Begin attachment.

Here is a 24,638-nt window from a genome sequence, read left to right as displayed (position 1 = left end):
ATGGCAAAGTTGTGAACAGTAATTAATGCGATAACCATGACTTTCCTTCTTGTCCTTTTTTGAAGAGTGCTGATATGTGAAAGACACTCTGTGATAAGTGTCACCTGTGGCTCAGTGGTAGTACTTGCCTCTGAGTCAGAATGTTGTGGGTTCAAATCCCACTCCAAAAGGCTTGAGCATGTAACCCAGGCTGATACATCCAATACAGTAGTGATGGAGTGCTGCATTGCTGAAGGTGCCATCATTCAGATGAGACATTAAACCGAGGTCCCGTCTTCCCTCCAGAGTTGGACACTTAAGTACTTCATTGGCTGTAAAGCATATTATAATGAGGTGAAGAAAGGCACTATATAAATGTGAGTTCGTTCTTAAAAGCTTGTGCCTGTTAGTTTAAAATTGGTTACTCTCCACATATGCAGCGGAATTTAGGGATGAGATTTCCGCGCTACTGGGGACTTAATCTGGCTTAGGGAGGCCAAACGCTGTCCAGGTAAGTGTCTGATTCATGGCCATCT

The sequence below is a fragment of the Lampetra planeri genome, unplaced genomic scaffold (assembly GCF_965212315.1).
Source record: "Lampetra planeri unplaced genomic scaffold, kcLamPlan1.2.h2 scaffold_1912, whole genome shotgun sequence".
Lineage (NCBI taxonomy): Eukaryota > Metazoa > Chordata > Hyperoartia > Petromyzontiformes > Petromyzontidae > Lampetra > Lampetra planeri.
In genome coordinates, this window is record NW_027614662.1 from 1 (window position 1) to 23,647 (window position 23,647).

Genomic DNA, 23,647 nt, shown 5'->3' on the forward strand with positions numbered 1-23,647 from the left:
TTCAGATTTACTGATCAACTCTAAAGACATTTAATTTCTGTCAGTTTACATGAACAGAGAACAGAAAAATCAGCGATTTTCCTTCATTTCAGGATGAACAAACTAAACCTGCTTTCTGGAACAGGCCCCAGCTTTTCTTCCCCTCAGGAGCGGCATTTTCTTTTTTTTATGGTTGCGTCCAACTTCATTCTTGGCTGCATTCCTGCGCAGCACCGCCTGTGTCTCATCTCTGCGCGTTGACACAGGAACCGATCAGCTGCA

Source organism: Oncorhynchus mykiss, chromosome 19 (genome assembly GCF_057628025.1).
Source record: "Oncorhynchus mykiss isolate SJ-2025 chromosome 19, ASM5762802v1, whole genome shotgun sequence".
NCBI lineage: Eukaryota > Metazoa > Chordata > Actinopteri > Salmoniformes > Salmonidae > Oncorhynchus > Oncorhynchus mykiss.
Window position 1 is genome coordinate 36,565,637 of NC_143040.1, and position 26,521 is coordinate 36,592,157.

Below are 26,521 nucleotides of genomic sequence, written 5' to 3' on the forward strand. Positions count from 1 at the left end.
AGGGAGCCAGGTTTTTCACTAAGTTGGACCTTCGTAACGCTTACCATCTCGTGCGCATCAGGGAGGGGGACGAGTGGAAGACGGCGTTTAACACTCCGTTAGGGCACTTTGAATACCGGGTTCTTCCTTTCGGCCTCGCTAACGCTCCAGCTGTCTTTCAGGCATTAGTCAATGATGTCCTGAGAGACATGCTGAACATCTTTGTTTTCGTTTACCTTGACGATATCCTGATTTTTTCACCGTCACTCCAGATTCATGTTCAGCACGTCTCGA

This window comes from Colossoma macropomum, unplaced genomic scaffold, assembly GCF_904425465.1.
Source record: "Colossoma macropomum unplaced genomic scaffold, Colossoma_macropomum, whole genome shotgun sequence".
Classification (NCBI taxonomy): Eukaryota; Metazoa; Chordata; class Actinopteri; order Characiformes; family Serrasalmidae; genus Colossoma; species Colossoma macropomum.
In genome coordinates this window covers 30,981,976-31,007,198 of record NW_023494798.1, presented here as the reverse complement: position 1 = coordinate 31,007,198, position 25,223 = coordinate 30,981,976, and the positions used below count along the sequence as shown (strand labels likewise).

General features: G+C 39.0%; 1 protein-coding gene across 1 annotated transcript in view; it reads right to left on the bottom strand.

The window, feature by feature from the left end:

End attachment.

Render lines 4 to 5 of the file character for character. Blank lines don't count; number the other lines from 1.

Source record: "Lampetra planeri unplaced genomic scaffold, kcLamPlan1.2.h2 scaffold_1912, whole genome shotgun sequence".
Lineage (NCBI taxonomy): Eukaryota > Metazoa > Chordata > Hyperoartia > Petromyzontiformes > Petromyzontidae > Lampetra > Lampetra planeri.